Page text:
Skaugen then shifted to what you can do with this hardware. Aside from touch, Intel demonstrated high-resolution displays like the qHD display (2560x1440) on Dell’s XPS 11, the use of an active stylus on the Sony VAIO Duo, a new secure payment technology using NFC, a 720p videoconferencing system for China’s Tencent, Intel’s WiDi wireless display technology, voice and face recognition and gesture control.
WiDi receivers are in 10 million TVs today and Intel announced a deal with Samsung to double that later this year. Intel is also hoping to double the number of laptops with WiDi from 40 million today. Intel very briefly demonstrated a facial recognition feature, the oddly-named Sensible Vision Facial Login Solution, which was surprisingly fast. It will be available on Asus and Sony laptops.
The Nuance Dragon Assist voice command and control software, which is currently in beta and available for Dell PCs, will also be available on Acer, Asus and Lenovo PCs—a total of 10 systems--and will be sold through Best Buy in time for Back to School. The software will be available in nine languages in 27 countries by the end of the year and Intel is requiring dual-array microphones on Haswell Ultrabooks to ensure it works well in noisy environments.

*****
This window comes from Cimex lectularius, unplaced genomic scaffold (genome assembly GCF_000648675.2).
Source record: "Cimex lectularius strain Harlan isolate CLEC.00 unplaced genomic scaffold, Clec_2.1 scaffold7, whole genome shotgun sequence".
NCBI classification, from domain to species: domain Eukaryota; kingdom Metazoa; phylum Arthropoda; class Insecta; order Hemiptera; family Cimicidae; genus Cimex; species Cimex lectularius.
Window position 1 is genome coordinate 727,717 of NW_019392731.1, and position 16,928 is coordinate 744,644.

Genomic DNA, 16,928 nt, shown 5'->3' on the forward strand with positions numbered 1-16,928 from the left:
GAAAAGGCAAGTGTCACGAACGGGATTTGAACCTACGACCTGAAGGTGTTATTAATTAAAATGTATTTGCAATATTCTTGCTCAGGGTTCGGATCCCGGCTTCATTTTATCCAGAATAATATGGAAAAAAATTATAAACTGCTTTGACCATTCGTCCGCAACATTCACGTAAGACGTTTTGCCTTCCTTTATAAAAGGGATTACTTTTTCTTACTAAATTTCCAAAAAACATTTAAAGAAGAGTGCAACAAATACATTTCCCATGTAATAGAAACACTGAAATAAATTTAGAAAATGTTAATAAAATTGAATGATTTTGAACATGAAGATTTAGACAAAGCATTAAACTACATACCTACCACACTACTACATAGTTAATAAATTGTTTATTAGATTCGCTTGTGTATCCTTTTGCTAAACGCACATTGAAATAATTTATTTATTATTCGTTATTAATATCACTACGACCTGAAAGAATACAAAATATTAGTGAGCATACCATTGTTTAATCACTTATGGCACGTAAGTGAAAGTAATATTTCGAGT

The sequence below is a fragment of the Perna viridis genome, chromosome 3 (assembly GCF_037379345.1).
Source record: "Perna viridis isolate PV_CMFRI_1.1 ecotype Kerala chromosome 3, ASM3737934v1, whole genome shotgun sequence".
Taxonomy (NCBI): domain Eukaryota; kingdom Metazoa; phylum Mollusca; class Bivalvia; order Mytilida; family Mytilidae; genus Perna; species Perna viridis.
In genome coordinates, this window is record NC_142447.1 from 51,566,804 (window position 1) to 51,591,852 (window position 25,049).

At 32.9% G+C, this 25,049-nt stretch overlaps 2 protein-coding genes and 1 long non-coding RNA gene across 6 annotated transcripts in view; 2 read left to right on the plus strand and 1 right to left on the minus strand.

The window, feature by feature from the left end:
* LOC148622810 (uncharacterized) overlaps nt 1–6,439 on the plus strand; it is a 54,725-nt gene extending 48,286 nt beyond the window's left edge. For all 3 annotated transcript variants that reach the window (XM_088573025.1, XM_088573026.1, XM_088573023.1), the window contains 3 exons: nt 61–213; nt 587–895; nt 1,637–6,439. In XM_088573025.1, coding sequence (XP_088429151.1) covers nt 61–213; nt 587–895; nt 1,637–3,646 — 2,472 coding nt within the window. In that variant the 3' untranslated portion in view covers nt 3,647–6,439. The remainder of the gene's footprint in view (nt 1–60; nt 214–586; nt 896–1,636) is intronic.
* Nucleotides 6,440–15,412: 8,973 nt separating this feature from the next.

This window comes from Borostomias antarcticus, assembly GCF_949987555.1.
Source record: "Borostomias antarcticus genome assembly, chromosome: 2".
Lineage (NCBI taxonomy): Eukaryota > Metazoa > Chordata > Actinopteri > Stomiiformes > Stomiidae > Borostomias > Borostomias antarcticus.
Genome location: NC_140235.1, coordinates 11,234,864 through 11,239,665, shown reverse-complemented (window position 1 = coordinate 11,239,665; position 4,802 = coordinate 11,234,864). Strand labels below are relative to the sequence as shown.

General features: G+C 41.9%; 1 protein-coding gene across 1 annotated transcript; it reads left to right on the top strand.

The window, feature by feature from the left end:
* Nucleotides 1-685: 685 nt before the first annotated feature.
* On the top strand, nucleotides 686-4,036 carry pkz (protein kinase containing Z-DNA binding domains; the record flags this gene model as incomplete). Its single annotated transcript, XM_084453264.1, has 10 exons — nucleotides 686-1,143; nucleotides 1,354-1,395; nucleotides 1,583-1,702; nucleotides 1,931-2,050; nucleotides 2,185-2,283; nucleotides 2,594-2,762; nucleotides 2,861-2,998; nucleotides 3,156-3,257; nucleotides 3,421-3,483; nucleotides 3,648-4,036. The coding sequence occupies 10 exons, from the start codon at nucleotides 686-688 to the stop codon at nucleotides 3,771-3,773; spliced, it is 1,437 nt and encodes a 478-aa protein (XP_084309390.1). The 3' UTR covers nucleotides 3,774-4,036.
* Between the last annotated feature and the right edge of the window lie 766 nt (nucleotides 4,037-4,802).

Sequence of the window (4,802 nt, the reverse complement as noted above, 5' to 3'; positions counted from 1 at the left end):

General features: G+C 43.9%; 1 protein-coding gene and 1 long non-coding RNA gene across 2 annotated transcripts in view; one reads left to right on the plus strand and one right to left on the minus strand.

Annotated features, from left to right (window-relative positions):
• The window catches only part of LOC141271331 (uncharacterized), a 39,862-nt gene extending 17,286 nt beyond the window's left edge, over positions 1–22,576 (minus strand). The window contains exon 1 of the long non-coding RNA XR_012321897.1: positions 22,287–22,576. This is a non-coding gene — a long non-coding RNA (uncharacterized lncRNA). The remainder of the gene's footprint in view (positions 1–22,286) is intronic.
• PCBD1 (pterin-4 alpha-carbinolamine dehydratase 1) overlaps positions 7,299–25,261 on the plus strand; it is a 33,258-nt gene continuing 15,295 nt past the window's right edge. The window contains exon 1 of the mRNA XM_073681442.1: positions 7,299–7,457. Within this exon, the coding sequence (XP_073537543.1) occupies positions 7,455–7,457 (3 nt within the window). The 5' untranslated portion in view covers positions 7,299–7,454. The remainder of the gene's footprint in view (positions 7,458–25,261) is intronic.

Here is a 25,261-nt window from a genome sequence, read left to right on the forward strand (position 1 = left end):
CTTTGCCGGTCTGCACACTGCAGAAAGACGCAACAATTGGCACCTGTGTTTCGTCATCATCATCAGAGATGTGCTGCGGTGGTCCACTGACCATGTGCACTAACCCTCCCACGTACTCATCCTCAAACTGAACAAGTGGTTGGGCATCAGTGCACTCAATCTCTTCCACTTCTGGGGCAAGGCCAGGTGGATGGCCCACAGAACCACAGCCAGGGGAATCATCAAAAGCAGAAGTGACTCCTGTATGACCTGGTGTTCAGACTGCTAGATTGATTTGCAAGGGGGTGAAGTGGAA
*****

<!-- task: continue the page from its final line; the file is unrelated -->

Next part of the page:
Last year at its annual developer forum Intel announced the Perceptual Computing SDK (Software Developer’s Kit) for gesture recognition, which included a Creative 3-D depth camera. The Creative Senz3D camera will be available in the third quarter along with a free Perceptual Pack for Portal 2 allowing users to control the popular game with gestures. Skaugen also announced a $100 million Experiences & Perceptual Computing Fund to jumpstart the development of gesture-controlled software. But the big surprise was that Intel has been quietly working on its own 3-D camera technology, which it plans to start integrating into even thin Ultrabooks. Dell and Lenovo have already committed to using it in some systems starting in in late 2014, he said. HP recently announced a deal with Leap Motion to integrate its competing motion controller into some systems.
Skaugen noted that there are more than 500 million PCs out there that are at least four years old. All of this work to reinvent the PC and establish a 2-in-1 category is designed to convince those uses that it’s time to upgrade.